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“I do understand now how you can make a mistake.”

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On Sotorra’s arrival in March 2019, the women – fresh from a warzone – were “somehow blocked… not thinking and not feeling.”

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“Shamima was a piece of ice when I met her,” Sotorra told AFP.

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“She lost the kid when I was there… it took a while to be able to cry,” she recalled.

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“I think it’s just surviving, you need to protect yourself to survive.”

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Another factor is the enduring presence of “small but very powerful” groups of even “more radicalised women” who remain loyal to Daesh and exert pressure on their campmates.

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“We had (other) women who joined in the beginning, and then they received pressure from other women so they stopped coming,” said Sotorra.

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In the film, Begum claims she “had no choice but to say certain things” to journalists “because I lived in fear of these women coming to my tent one day and killing me and killing my baby.”

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‘Took them a while’

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The question of what can and should be done with these women – and their children – plagues Western governments, sowing divisions among allies.

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Last month, Britain’s Supreme Court rejected Begum’s bid to return to challenge a decision stripping her citizenship on national security grounds.

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How much the women knew about – and abetted – Daesh’s rapes, tortures and beheadings may never be known.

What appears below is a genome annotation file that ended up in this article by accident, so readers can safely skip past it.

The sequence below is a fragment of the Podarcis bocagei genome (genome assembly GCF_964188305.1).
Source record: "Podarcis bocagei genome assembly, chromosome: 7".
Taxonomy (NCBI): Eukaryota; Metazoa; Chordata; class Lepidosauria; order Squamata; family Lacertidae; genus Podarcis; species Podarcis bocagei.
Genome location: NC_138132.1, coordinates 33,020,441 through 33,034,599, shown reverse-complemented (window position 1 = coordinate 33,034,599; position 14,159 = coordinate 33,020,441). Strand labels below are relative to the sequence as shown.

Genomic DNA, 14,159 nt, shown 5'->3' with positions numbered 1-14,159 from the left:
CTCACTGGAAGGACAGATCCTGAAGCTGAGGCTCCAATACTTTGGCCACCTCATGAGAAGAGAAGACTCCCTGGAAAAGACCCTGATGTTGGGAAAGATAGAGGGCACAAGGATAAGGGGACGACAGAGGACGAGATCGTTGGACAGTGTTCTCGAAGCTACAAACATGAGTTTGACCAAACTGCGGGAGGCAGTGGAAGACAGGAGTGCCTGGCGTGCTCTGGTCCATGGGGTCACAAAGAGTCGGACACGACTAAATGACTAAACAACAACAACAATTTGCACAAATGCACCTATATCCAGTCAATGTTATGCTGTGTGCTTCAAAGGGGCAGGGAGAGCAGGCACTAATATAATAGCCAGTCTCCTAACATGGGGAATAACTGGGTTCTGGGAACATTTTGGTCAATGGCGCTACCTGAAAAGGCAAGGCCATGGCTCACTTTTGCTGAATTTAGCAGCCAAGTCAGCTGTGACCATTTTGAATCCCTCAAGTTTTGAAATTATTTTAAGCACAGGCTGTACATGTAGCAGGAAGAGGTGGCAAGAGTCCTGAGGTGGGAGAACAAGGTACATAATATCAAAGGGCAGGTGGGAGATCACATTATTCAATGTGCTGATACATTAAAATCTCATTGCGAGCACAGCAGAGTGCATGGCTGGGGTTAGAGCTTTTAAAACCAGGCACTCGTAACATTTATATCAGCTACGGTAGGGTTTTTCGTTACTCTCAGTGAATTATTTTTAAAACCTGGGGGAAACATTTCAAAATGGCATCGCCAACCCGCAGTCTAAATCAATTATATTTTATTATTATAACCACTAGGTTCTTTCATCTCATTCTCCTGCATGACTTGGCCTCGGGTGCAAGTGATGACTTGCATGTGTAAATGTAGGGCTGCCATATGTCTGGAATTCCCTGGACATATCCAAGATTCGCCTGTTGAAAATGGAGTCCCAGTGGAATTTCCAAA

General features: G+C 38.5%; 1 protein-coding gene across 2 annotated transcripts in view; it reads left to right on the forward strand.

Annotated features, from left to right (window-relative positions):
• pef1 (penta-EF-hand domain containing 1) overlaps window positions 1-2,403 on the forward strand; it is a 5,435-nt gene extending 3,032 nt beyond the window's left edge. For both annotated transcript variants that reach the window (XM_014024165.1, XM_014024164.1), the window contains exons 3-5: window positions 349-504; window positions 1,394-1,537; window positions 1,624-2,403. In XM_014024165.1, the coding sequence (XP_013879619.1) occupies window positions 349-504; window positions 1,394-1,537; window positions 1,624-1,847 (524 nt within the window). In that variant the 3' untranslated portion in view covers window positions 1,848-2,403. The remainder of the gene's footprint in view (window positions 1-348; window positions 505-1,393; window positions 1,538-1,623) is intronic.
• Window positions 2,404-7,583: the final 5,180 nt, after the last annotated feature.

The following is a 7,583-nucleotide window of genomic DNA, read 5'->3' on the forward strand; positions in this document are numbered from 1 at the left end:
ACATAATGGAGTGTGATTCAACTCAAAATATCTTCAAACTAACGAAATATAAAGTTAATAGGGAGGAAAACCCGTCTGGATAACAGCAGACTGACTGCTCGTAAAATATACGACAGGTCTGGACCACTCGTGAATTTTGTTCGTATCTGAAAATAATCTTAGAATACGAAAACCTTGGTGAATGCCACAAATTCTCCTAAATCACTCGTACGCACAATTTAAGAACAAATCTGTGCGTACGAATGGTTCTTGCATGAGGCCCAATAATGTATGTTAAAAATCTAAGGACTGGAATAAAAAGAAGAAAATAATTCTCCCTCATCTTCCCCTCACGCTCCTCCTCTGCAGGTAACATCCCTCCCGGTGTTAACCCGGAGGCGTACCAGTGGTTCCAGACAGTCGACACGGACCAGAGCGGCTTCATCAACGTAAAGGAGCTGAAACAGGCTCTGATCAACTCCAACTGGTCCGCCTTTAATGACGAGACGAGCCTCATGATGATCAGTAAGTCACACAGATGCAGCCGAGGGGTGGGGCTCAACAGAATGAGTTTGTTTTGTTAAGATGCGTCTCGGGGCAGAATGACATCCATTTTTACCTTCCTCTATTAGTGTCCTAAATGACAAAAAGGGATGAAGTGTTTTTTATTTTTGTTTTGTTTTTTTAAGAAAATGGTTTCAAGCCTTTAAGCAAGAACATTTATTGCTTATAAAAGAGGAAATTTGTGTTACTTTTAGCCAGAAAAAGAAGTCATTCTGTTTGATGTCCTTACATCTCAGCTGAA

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In the documentary, Begum denies she “knew about” or “supported these crimes,” dismissing claims she could have been in IS’s feared morality police as a naive “15-year-old with no Islamic knowledge” who did not even “speak the language.”

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“I never even had a parking ticket back in my own country before… I never harmed anybody, I never killed anybody, I never did anything,” says Canadian Kimberly Polman.

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An incredulous Kurdish woman points out that “maybe your husband killed my cousin.”

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Sotorra believes the women could be useful back home in preventing the same mistake in future generations, and points to the cruelty of raising young children in this environment.

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“It took them a while to realise that they have responsibility for (their) choice… they cannot just think ‘Okay, I regret, I go back, as if nothing has happened,'” she said.

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“No, it’s not about this… you have to accept the consequences.”